Wife of Detained Amuse Bouche Vendor Hopeful Deportation Isn't Inevitable

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At a street-food event at 111 Minna Gallery last night, fellow vendors wore shirts expressing support for Celebi-Ariner.
​UPDATE 11 a.m.: Immigration attorney for Celebi-Ariner calls the ICE crackdown on the street-food vendor's visa waiver overstay highly unusual, and might mark the beginning locally of a new initiative. Details here.

The wife of detained street-food vendor Murat Celebi-Ariner is hopeful a review of a Deferred Action Request will prevent her husband's deportation to France. Celebi-Ariner, a baker and proprietor of the street-food business Amuse Bouche, was picked up Wednesday morning by Immigration and Customs Enforcement (ICE) agents for overstaying a visa waiver. The review will most likely take place Monday, when the case supervisor returns. Visa waiver overstays are not entitled to hearings.

Yesterday, an ICE spokesperson told SFoodie that the vendor's deportation was all but certain, but Pelin Celebi-Ariner said she's gotten conflicting reports about her husband's status. "The fact that he's a legal citizen could change things," she said, a reference to their marriage, which took place over the summer. Pelin Celebi-Ariner is a U.S. citizen, though marriage does not automatically change a visitor's citizenship status. Celebi-Ariner's comment was perhaps more wishful thinking than fact.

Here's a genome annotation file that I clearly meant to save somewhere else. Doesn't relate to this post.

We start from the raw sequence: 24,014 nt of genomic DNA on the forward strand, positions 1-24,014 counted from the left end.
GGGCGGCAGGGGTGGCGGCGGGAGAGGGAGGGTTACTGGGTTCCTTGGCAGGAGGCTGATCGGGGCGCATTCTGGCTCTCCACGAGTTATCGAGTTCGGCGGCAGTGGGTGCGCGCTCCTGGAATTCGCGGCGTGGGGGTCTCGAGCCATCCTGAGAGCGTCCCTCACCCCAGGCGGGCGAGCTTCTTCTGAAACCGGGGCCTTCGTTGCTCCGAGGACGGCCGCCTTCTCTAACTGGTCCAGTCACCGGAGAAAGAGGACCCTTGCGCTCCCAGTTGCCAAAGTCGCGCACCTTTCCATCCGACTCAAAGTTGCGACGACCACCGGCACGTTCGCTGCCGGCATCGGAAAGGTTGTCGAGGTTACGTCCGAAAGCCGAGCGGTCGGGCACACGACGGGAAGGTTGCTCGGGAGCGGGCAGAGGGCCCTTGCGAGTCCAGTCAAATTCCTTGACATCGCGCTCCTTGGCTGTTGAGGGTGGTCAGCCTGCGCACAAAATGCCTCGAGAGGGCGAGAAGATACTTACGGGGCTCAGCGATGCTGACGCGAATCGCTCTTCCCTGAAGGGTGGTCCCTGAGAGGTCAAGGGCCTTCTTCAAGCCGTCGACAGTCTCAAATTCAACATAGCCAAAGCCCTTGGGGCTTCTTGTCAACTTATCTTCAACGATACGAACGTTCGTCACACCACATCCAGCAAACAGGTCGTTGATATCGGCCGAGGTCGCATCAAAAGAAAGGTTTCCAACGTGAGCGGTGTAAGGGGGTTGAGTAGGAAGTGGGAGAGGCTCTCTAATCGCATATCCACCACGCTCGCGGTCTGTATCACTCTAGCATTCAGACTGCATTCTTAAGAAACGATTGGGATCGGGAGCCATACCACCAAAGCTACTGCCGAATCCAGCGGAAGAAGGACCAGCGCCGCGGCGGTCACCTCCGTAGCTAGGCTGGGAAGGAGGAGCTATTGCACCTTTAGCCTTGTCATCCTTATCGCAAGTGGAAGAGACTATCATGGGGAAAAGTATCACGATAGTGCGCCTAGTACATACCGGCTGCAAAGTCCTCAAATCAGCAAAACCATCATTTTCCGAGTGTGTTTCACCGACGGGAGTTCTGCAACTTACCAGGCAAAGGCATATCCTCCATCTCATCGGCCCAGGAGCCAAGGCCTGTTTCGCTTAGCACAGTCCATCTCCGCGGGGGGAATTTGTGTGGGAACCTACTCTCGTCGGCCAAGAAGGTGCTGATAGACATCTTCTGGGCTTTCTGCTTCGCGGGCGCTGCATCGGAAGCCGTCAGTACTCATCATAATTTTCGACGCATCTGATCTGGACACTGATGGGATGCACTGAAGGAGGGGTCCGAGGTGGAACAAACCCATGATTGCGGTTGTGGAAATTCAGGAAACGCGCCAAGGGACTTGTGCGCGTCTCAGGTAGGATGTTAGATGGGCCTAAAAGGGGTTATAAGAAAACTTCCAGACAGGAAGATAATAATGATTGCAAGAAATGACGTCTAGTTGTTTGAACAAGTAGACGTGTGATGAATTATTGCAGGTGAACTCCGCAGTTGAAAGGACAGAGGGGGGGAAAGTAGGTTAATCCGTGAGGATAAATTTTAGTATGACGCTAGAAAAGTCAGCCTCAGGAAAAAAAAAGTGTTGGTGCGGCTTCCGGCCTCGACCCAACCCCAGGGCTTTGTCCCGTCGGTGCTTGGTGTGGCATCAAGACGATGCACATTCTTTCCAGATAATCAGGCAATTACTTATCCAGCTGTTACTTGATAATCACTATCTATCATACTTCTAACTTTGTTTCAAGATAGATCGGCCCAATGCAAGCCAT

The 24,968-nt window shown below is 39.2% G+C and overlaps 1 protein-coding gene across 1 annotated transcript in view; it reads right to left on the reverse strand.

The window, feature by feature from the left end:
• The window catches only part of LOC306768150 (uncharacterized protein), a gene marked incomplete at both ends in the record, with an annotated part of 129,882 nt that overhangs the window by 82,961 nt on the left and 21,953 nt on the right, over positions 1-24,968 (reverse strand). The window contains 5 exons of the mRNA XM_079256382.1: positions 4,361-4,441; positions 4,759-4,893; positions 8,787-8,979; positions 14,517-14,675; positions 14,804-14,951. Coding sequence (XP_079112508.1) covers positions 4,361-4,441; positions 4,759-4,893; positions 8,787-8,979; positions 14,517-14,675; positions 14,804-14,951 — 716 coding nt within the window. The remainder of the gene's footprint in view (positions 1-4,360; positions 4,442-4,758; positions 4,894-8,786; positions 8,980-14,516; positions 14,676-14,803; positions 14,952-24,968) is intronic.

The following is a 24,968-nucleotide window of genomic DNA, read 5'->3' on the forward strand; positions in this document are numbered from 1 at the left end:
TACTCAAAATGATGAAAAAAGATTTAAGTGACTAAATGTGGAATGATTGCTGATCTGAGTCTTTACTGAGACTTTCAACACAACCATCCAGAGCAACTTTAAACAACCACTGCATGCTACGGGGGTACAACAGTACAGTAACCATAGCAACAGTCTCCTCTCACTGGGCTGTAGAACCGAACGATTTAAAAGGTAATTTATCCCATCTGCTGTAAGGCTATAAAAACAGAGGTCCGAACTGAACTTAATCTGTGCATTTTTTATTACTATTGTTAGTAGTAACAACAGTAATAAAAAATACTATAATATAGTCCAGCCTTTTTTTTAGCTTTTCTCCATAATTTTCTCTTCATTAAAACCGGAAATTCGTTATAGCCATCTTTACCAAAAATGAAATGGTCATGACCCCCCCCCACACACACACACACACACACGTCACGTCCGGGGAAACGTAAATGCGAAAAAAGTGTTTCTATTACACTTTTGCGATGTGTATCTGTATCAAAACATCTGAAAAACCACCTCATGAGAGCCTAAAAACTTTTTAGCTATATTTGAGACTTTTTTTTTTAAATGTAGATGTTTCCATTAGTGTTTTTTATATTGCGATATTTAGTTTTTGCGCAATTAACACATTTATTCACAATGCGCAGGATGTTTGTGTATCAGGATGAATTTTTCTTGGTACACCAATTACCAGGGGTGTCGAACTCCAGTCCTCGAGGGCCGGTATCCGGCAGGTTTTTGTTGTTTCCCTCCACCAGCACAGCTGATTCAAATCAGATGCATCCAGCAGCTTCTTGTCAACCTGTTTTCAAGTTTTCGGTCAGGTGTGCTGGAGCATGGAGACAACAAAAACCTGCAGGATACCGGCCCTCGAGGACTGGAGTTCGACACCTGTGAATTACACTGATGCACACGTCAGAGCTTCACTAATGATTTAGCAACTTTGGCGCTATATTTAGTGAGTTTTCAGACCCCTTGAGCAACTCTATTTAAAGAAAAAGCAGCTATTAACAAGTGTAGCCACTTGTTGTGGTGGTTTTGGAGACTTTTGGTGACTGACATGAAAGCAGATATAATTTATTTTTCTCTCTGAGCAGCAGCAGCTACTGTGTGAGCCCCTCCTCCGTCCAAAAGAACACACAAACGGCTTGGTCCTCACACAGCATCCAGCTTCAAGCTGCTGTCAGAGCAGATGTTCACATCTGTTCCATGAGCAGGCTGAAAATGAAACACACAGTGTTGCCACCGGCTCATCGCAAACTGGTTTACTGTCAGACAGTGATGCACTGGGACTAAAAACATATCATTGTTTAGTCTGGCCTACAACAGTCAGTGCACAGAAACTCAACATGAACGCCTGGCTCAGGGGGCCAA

The couple married in August -- roughly two months after Murat's 90-day visa waiver expired -- but they procrastinated about filing for Adjustment of Status. "We were going to do that this week," she said. Celebi-Ariner was able to see her husband briefly yesterday. She said he was being transferred to Yuba County jail in Marysville last night, and believed he would remain there until his Monday hearing. "He's holding up okay," she said, "but he's cold and he can't really eat the food they're giving him." She's hired Randall Caudle, a San Francisco immigration attorney.

Celebi-Ariner said her husband left two voicemail messages Wednesday to let her know about his detention (she was at work at the time). She said two ICE agents came to their apartment in the Mission at about 11 a.m. "They said, 'You were scheduled to leave,' and asked if he'd applied for a green card. He said no and they took him."

Celebi-Ariner said she's hoping that media focus could help her husband's case. "They don't like a lot of attention on these cases," she said, referring to ICE. "We're just hoping it helps to prevent his detention."


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